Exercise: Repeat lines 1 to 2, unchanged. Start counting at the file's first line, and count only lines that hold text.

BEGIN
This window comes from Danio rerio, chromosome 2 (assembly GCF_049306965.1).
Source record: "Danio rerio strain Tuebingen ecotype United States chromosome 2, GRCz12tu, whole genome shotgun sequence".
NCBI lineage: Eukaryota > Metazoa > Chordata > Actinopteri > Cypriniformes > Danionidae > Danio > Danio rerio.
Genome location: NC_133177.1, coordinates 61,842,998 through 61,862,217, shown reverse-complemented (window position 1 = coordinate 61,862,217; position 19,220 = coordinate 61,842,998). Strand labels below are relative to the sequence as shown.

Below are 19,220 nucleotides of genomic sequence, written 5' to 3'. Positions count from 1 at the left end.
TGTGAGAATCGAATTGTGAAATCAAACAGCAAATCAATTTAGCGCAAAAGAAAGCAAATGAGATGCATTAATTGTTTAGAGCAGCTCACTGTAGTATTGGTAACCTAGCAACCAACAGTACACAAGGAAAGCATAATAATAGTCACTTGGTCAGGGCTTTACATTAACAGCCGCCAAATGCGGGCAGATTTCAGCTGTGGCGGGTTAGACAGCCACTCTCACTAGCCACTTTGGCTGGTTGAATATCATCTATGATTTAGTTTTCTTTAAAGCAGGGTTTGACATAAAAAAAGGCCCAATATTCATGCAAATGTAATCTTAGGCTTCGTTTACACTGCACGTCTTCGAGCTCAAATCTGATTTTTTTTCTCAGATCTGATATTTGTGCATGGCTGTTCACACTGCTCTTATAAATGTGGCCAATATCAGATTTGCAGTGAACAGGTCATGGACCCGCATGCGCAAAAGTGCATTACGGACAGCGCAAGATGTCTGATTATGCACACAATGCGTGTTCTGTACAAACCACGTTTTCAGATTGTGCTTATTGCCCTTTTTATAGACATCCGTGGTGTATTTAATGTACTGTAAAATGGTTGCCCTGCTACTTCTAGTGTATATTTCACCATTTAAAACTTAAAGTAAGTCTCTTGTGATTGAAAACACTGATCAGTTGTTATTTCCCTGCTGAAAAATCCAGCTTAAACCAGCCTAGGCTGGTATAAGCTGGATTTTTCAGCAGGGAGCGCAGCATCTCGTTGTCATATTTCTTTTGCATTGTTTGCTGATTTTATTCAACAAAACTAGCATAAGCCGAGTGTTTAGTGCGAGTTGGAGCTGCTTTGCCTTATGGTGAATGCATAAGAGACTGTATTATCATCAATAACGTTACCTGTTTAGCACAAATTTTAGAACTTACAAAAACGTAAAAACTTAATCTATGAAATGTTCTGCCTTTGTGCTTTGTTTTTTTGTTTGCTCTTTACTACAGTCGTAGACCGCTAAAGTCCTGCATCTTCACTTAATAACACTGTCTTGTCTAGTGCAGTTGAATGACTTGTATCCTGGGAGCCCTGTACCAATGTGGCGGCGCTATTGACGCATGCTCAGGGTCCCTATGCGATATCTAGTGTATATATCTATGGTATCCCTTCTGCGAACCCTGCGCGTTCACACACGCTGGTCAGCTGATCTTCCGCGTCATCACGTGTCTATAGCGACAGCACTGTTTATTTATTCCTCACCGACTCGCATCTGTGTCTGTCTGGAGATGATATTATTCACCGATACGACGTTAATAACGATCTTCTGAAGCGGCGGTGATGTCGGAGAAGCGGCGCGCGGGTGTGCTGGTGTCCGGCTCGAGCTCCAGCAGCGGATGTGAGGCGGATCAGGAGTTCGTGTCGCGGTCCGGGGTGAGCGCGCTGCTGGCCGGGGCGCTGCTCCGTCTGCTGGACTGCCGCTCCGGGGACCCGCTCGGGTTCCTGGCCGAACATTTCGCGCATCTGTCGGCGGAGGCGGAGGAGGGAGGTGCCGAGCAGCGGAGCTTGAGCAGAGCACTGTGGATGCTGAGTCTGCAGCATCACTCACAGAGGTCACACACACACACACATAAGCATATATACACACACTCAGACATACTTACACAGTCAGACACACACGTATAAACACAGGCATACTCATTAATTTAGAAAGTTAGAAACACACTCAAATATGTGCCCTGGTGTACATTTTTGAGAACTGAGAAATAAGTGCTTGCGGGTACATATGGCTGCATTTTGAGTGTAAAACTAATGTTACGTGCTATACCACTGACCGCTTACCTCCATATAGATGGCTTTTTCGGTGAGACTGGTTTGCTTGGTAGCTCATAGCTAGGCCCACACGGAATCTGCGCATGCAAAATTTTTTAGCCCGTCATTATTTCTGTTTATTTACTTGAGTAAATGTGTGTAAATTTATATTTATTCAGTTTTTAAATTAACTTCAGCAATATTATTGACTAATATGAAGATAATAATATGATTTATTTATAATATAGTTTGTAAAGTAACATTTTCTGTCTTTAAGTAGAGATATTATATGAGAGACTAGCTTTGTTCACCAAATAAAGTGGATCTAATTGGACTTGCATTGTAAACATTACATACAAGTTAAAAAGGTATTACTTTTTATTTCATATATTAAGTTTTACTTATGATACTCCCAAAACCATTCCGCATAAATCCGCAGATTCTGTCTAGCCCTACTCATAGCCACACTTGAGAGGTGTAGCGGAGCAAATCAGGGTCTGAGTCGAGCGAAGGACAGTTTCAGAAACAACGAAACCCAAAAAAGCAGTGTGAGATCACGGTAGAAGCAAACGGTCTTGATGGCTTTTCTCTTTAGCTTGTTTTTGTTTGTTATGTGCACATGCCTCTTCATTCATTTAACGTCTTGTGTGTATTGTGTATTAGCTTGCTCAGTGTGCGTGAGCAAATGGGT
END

This window comes from Danio rerio, chromosome 2 (assembly GCF_049306965.1).
Source record: "Danio rerio strain Tuebingen ecotype United States chromosome 2, GRCz12tu, whole genome shotgun sequence".